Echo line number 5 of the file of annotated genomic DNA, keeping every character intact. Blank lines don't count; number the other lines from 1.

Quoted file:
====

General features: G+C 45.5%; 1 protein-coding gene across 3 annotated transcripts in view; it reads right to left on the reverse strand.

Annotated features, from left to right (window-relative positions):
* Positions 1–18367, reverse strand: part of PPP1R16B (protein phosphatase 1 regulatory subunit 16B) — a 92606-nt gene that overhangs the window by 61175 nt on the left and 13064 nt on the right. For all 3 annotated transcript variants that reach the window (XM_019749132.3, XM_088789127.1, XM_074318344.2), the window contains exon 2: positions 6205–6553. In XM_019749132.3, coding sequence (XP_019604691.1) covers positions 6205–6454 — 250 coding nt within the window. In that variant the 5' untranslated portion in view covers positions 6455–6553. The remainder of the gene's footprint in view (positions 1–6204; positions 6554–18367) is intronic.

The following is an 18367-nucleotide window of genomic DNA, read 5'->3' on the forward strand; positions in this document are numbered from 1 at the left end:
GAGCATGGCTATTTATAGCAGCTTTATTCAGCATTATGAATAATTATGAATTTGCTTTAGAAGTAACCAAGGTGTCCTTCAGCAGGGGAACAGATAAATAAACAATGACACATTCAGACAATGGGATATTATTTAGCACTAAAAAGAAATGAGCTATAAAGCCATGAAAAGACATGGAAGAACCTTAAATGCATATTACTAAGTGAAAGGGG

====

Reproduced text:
GAGCATGGCTATTTATAGCAGCTTTATTCAGCATTATGAATAATTATGAATTTGCTTTAGAAGTAACCAAGGTGTCCTTCAGCAGGGGAACAGATAAATAAACAATGACACATTCAGACAATGGGATATTATTTAGCACTAAAAAGAAATGAGCTATAAAGCCATGAAAAGACATGGAAGAACCTTAAATGCATATTACTAAGTGAAAGGGG